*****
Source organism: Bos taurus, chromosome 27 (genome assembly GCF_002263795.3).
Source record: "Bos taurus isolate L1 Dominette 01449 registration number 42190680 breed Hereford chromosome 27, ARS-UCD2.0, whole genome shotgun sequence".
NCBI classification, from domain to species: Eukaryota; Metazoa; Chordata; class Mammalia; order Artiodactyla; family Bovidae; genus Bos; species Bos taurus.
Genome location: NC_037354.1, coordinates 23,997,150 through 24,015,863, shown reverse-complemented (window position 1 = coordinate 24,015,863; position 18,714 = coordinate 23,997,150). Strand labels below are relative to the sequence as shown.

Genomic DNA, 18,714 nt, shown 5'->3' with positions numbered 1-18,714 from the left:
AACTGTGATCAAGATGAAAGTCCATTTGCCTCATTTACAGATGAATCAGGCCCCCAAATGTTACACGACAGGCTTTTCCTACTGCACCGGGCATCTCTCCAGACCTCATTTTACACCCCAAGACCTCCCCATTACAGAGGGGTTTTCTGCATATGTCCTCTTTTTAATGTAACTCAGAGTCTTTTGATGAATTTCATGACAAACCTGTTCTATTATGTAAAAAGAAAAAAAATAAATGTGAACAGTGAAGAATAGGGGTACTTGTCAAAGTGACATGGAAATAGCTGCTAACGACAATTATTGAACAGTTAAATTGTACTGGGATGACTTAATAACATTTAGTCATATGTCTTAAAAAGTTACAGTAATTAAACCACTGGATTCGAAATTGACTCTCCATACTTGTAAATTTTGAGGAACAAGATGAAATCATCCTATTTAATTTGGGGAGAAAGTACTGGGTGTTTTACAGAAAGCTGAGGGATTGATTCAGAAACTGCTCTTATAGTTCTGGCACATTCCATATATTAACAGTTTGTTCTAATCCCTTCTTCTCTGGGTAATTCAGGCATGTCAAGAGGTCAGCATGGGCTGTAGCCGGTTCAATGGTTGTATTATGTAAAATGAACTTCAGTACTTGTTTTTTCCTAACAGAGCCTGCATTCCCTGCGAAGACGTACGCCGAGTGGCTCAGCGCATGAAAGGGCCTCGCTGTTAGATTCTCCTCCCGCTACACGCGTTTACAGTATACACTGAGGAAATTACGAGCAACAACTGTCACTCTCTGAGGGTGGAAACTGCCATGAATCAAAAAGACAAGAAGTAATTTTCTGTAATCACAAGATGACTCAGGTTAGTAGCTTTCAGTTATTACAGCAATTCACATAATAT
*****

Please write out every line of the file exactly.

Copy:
Source organism: Bos taurus, chromosome 27 (genome assembly GCF_002263795.3).
Source record: "Bos taurus isolate L1 Dominette 01449 registration number 42190680 breed Hereford chromosome 27, ARS-UCD2.0, whole genome shotgun sequence".
NCBI classification, from domain to species: Eukaryota; Metazoa; Chordata; class Mammalia; order Artiodactyla; family Bovidae; genus Bos; species Bos taurus.
Genome location: NC_037354.1, coordinates 23,997,150 through 24,015,863, shown reverse-complemented (window position 1 = coordinate 24,015,863; position 18,714 = coordinate 23,997,150). Strand labels below are relative to the sequence as shown.

Genomic DNA, 18,714 nt, shown 5'->3' with positions numbered 1-18,714 from the left:
AACTGTGATCAAGATGAAAGTCCATTTGCCTCATTTACAGATGAATCAGGCCCCCAAATGTTACACGACAGGCTTTTCCTACTGCACCGGGCATCTCTCCAGACCTCATTTTACACCCCAAGACCTCCCCATTACAGAGGGGTTTTCTGCATATGTCCTCTTTTTAATGTAACTCAGAGTCTTTTGATGAATTTCATGACAAACCTGTTCTATTATGTAAAAAGAAAAAAAATAAATGTGAACAGTGAAGAATAGGGGTACTTGTCAAAGTGACATGGAAATAGCTGCTAACGACAATTATTGAACAGTTAAATTGTACTGGGATGACTTAATAACATTTAGTCATATGTCTTAAAAAGTTACAGTAATTAAACCACTGGATTCGAAATTGACTCTCCATACTTGTAAATTTTGAGGAACAAGATGAAATCATCCTATTTAATTTGGGGAGAAAGTACTGGGTGTTTTACAGAAAGCTGAGGGATTGATTCAGAAACTGCTCTTATAGTTCTGGCACATTCCATATATTAACAGTTTGTTCTAATCCCTTCTTCTCTGGGTAATTCAGGCATGTCAAGAGGTCAGCATGGGCTGTAGCCGGTTCAATGGTTGTATTATGTAAAATGAACTTCAGTACTTGTTTTTTCCTAACAGAGCCTGCATTCCCTGCGAAGACGTACGCCGAGTGGCTCAGCGCATGAAAGGGCCTCGCTGTTAGATTCTCCTCCCGCTACACGCGTTTACAGTATACACTGAGGAAATTACGAGCAACAACTGTCACTCTCTGAGGGTGGAAACTGCCATGAATCAAAAAGACAAGAAGTAATTTTCTGTAATCACAAGATGACTCAGGTTAGTAGCTTTCAGTTATTACAGCAATTCACATAATAT